Our Region, Our People: Meet Marianna

NQPHN

A poem that powerfully advocates for young women’s radical self-acceptance and love towards themselves and other young women has shown the positive impact of counselling for a Cairns teenager.

And while the author, a 16-year-old school student at the time, wrote it for herself as a way to cope – she also wrote it for other young women facing their own self-love and acceptance challenges.

“I wrote what I always wanted to hear growing up,” she said. “But there are so many girls like me who believe they are not capable of self-love.

“But they are, and this poem expresses what I wish I’d believed when I truly thought I wasn’t capable of love.”

Marianna regularly attended school-based counselling through the Indigenous Mental Health program to overcome social and wellbeing challenges impacting her life. The Northern Queensland Primary Health Network (NQPHN) funded program is delivered by Ngak Min Heath.

During her final session, Marianna shared a poem that she’d written for a school project with her counsellor.

“I had been feeling really angry and guilty, and started writing about those feelings, which helped me understand them, but didn’t make me feel good,” she said.

“I thought, why write a story that brings me down, when I can create something that lifts people up? That’s when I started writing the poem – and I finished it in one English class. It just felt right.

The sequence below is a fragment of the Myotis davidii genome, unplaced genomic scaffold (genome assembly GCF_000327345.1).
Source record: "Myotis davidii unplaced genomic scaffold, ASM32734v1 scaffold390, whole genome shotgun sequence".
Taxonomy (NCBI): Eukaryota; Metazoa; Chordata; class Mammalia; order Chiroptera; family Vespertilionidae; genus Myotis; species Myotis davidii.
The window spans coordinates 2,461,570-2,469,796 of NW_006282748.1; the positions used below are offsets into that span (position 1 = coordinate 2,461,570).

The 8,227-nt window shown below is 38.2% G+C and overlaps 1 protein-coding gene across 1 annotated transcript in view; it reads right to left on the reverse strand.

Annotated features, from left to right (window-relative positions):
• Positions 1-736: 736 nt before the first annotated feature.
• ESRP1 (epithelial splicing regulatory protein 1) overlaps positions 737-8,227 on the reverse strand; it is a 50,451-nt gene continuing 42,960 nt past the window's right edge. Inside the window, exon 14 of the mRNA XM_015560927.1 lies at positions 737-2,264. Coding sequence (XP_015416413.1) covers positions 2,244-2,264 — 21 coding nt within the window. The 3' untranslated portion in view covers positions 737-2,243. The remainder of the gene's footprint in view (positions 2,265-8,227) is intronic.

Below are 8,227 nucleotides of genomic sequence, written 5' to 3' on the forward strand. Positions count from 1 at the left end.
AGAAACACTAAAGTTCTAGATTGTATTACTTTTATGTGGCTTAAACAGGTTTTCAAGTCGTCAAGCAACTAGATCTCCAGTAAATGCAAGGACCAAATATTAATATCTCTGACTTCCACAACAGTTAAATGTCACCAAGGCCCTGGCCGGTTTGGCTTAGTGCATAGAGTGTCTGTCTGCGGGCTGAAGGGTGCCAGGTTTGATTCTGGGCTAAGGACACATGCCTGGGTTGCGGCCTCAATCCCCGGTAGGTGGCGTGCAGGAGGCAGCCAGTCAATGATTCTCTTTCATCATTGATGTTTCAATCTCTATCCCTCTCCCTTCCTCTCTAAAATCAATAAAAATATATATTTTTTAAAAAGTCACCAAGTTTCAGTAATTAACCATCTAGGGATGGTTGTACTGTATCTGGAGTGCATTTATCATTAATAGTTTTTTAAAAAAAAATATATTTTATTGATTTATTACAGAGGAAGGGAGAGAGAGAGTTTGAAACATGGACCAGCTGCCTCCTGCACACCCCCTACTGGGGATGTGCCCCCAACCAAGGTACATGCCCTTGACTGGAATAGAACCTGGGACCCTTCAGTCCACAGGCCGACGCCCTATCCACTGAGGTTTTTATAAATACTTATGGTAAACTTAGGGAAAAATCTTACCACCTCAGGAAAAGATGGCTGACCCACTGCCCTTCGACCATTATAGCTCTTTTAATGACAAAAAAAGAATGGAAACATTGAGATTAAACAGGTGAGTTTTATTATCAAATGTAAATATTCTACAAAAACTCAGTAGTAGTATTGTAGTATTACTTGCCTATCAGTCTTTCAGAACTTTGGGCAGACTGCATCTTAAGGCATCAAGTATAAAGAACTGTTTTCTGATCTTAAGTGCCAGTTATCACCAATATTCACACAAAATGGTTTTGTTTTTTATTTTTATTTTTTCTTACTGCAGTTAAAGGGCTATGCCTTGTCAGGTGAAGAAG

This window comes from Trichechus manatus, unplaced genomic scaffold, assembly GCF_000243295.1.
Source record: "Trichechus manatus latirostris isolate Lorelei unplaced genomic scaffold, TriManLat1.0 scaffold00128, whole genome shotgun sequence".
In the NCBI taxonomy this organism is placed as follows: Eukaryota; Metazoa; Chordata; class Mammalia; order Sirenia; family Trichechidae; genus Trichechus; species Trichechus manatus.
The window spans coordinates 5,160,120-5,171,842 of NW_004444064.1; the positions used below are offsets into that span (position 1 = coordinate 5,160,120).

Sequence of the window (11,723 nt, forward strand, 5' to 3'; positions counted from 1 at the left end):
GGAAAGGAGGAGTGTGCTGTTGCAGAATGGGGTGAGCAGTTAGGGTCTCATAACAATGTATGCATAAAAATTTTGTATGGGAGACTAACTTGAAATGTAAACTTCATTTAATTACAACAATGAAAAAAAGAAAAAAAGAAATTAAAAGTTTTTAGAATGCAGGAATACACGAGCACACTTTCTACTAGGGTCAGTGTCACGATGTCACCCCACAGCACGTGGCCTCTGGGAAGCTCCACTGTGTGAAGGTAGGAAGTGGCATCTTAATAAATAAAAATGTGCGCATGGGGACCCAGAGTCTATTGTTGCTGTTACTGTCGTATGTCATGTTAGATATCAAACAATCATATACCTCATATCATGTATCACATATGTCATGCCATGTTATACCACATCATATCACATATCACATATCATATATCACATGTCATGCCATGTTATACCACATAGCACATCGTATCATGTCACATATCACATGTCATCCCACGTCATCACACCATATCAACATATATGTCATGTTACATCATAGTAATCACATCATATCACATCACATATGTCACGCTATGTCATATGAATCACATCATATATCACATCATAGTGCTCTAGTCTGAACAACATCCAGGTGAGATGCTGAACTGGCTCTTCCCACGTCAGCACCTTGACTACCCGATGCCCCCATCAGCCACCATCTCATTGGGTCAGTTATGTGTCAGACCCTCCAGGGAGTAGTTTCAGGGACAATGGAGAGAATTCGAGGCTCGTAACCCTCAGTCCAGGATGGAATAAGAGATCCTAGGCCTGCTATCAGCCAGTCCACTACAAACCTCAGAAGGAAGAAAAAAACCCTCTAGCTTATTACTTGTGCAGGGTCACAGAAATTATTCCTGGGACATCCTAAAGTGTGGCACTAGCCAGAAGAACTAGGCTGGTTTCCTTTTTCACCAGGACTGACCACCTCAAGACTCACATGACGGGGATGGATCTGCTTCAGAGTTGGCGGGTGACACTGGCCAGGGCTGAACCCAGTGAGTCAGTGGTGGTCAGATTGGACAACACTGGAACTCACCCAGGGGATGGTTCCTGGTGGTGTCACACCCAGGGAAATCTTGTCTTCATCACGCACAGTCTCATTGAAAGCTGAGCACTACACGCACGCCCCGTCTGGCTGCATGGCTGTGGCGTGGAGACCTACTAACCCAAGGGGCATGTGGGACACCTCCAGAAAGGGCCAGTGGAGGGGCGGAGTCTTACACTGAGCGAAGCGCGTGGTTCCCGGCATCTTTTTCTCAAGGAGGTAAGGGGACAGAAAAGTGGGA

“I find writing down my feelings, to look back on them or just throw them away, helps me get everything out and is a helpful way to cope.”

Writing down her feelings was a technique she learned while working with her Ngak Min Health counsellor.

“Working with Ngak Min was different compared to other councillors I have spoken with,” she said.

“To start with we mostly talked about Stranger Things, but I was soon able to open up about more personal things in my life that normally I wouldn’t tell anyone.

“I have always been a self-aware person, but I tend to deal with my problems on my own.

“Over time, I found it easier to talk with my counsellor and loved our sessions because it was a time where I could speak openly with someone who really listened.

“It was a safe space and I still use some of the skills and advice I learned.”

Mariana now feels happier in her life.

“Life hasn’t got easier, but I’ve been keeping it steady and learning to love myself more every day, and I try to spread this love to as many people as I can,” she said.

“It’s still a work in progress, but I’m doing really well and instead of worrying about everyone else and what they think of me, I’ve been busy looking after myself.”

It’s this self-love and wanting others to feel the same that Marianna’s poem stemmed from.

“Writing the poem was really the start to having true self-love and is something I wish I’d had when I was younger,” she said.

“That’s why I tried hard to write it to stick in the reader’s head, and so they can feel empowered.”

The poem Marianna wrote while attending counselling though the NQPHN-funded Indigenous Mental Health program.

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